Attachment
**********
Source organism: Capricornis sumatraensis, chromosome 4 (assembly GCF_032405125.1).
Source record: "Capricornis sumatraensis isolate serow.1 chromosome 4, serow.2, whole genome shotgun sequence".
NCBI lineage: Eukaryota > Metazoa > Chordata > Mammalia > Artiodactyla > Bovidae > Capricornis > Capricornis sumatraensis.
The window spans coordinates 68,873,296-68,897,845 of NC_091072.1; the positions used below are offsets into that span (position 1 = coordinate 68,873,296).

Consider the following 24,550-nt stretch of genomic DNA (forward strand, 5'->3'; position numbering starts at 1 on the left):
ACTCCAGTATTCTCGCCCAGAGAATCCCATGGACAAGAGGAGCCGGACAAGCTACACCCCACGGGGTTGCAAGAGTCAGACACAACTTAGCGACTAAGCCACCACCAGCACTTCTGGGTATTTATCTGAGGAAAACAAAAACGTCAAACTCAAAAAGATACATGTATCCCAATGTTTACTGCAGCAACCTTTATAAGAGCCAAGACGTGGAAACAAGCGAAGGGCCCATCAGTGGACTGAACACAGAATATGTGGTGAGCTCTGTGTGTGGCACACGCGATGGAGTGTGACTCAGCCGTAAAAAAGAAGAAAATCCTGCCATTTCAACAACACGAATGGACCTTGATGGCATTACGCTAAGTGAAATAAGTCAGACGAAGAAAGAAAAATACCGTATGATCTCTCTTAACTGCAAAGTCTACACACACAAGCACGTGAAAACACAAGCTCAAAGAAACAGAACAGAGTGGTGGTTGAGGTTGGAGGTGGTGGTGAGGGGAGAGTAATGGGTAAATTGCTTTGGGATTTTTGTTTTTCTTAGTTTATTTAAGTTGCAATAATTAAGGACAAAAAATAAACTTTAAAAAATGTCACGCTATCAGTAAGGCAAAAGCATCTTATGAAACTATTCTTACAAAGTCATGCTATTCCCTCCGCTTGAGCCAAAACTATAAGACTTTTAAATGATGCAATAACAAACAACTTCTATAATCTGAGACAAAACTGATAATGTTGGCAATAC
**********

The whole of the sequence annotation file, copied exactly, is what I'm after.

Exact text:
Source organism: Capricornis sumatraensis, chromosome 4 (assembly GCF_032405125.1).
Source record: "Capricornis sumatraensis isolate serow.1 chromosome 4, serow.2, whole genome shotgun sequence".
NCBI lineage: Eukaryota > Metazoa > Chordata > Mammalia > Artiodactyla > Bovidae > Capricornis > Capricornis sumatraensis.
The window spans coordinates 68,873,296-68,897,845 of NC_091072.1; the positions used below are offsets into that span (position 1 = coordinate 68,873,296).

Consider the following 24,550-nt stretch of genomic DNA (forward strand, 5'->3'; position numbering starts at 1 on the left):
ACTCCAGTATTCTCGCCCAGAGAATCCCATGGACAAGAGGAGCCGGACAAGCTACACCCCACGGGGTTGCAAGAGTCAGACACAACTTAGCGACTAAGCCACCACCAGCACTTCTGGGTATTTATCTGAGGAAAACAAAAACGTCAAACTCAAAAAGATACATGTATCCCAATGTTTACTGCAGCAACCTTTATAAGAGCCAAGACGTGGAAACAAGCGAAGGGCCCATCAGTGGACTGAACACAGAATATGTGGTGAGCTCTGTGTGTGGCACACGCGATGGAGTGTGACTCAGCCGTAAAAAAGAAGAAAATCCTGCCATTTCAACAACACGAATGGACCTTGATGGCATTACGCTAAGTGAAATAAGTCAGACGAAGAAAGAAAAATACCGTATGATCTCTCTTAACTGCAAAGTCTACACACACAAGCACGTGAAAACACAAGCTCAAAGAAACAGAACAGAGTGGTGGTTGAGGTTGGAGGTGGTGGTGAGGGGAGAGTAATGGGTAAATTGCTTTGGGATTTTTGTTTTTCTTAGTTTATTTAAGTTGCAATAATTAAGGACAAAAAATAAACTTTAAAAAATGTCACGCTATCAGTAAGGCAAAAGCATCTTATGAAACTATTCTTACAAAGTCATGCTATTCCCTCCGCTTGAGCCAAAACTATAAGACTTTTAAATGATGCAATAACAAACAACTTCTATAATCTGAGACAAAACTGATAATGTTGGCAATAC